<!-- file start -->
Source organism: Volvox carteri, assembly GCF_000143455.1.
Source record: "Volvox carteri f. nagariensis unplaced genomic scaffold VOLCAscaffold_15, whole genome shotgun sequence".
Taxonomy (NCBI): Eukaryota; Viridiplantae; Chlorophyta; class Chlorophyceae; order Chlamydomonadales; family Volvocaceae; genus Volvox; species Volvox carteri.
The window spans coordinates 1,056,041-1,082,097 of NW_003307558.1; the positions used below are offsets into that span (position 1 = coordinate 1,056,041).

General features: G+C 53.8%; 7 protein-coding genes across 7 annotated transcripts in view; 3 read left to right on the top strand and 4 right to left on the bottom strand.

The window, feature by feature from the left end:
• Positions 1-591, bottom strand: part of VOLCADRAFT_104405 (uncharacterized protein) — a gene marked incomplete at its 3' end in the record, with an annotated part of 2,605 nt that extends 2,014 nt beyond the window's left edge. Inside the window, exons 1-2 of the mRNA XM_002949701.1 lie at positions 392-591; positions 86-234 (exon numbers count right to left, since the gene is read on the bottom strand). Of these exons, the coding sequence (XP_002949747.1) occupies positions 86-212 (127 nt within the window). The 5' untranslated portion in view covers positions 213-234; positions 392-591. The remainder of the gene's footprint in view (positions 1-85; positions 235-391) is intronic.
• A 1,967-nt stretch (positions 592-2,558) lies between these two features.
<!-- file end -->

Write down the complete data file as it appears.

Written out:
Source organism: Volvox carteri, assembly GCF_000143455.1.
Source record: "Volvox carteri f. nagariensis unplaced genomic scaffold VOLCAscaffold_15, whole genome shotgun sequence".
Taxonomy (NCBI): Eukaryota; Viridiplantae; Chlorophyta; class Chlorophyceae; order Chlamydomonadales; family Volvocaceae; genus Volvox; species Volvox carteri.
The window spans coordinates 1,056,041-1,082,097 of NW_003307558.1; the positions used below are offsets into that span (position 1 = coordinate 1,056,041).

General features: G+C 53.8%; 7 protein-coding genes across 7 annotated transcripts in view; 3 read left to right on the top strand and 4 right to left on the bottom strand.

The window, feature by feature from the left end:
• Positions 1-591, bottom strand: part of VOLCADRAFT_104405 (uncharacterized protein) — a gene marked incomplete at its 3' end in the record, with an annotated part of 2,605 nt that extends 2,014 nt beyond the window's left edge. Inside the window, exons 1-2 of the mRNA XM_002949701.1 lie at positions 392-591; positions 86-234 (exon numbers count right to left, since the gene is read on the bottom strand). Of these exons, the coding sequence (XP_002949747.1) occupies positions 86-212 (127 nt within the window). The 5' untranslated portion in view covers positions 213-234; positions 392-591. The remainder of the gene's footprint in view (positions 1-85; positions 235-391) is intronic.
• A 1,967-nt stretch (positions 592-2,558) lies between these two features.